Since the Covid-19 outbreak, the insurance industry has been put under the spotlight in France, sometimes being the scapegoat for failing to compensate its insureds. Exceptional tax, insurance premiums frozen, contribution to Solidarity Funds and schemes are all examples of the measures taken. In this blog we detail the different steps taken by local authorities which impact insurers.
Health insurers to be taxed
The 2021 Social Security Budget Law introduces an exceptional tax on health insurance due by insurers. The rate is set at 2.6% for 2020 and applies on all insurance premiums subject to the Taxe de Solidarité Additionnelle (TSA), except those providing daily allowances. For 2021, the rate reduces to 1.3% but may still be amended next year when the 2022 Social Security Budget Law is discussed. The objective is to collect an additional EUR 1.5 billion of revenue. Indeed, it has been estimated that during the first lockdown in the spring of this year in France, claim payments made by health insurers dropped by more than EUR 2 billion, while spending of the national health scheme (Assurance Maladie) has significantly increased. The French government is therefore looking to reduce the deficit of its scheme by making the insurance industry contribute.
Damage insurers to be frozen
The 2021 Budget Law could have implemented a similar measure. A 2% exceptional tax due on damage insurers has been proposed during the discussion of next year’s budget but has been aborted in exchange for a freeze in insurance premium renewals in 2021. This applies to those insureds mostly impacted by the Covid-19 situation (small and medium companies). The insurance industry has accused the local government of blackmail, while the authorities argued that insurers hadn’t done enough to assist small and medium sized business and in particular cover the business interruption caused by the pandemic. Insurers will be relieved that the introduction of online filing for insurance premium tax (IPT) will not now happen in 2021. For now, unless further delayed, it’s planned for 2022.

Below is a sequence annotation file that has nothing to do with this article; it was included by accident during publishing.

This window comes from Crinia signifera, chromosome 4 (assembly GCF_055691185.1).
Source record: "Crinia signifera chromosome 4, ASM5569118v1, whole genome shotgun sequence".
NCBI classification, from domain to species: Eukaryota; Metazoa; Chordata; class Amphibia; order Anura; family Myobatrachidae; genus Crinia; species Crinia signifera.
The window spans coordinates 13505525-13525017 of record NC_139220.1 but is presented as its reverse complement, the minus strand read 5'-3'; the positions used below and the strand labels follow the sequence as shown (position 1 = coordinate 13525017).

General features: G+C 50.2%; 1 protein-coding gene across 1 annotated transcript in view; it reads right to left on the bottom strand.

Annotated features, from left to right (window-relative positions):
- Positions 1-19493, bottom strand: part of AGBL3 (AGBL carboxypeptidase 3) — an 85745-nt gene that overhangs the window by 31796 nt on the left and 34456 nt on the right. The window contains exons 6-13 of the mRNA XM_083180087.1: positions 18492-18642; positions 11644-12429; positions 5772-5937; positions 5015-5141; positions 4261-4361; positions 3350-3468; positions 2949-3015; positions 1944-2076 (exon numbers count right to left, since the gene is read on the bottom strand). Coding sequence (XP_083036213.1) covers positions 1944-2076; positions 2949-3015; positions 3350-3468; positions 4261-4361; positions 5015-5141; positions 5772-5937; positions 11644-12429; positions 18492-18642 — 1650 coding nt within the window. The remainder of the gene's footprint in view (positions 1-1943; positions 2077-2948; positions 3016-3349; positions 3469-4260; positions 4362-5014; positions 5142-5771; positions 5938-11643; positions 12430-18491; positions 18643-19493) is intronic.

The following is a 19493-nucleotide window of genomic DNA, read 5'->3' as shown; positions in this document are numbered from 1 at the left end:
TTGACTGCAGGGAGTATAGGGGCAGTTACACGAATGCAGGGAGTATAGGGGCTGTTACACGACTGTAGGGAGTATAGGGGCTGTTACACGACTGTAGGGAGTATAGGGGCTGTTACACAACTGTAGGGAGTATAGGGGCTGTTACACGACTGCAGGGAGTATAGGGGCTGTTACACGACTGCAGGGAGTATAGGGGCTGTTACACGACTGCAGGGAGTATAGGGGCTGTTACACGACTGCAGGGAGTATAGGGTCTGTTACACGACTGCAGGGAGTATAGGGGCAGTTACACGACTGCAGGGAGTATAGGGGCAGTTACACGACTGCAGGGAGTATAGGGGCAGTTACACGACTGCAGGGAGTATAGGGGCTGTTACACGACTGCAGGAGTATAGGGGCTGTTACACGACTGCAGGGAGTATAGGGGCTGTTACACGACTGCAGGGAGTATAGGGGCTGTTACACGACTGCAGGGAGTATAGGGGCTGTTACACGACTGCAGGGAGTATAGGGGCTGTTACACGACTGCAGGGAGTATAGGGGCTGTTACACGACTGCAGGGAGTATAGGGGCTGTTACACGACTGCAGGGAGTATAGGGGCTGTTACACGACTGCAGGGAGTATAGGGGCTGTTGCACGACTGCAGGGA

Solidarity Fund and Catex scheme
The French insurance industry has already contributed EUR 400 million to a Solidarity Fund during the first wave of Covid-19. The objective was mainly to compensate small and medium businesses for business interruption caused by the pandemic as many contracts excluded such cover. In addition, the industry estimates that it has also paid more than EUR 2 billion to cover the business interruption suffered by its insureds due to lockdown measures.
As we see, dialogue between local authorities and insurers appears tense. But looking at the longer term, both sides seem to agree on the need to implement a scheme that could cover the pandemic risk based on a partnership approach. Some months ago, the French government asked the insurance industry to propose future solutions to cover pandemic risks. Discussions are still ongoing, but the emergence of a Catex (Extraordinary Catastrophes) scheme built on the experience of the CatNat regime and the GAREAT pool could be an approach that suits both insurers and the French authorities.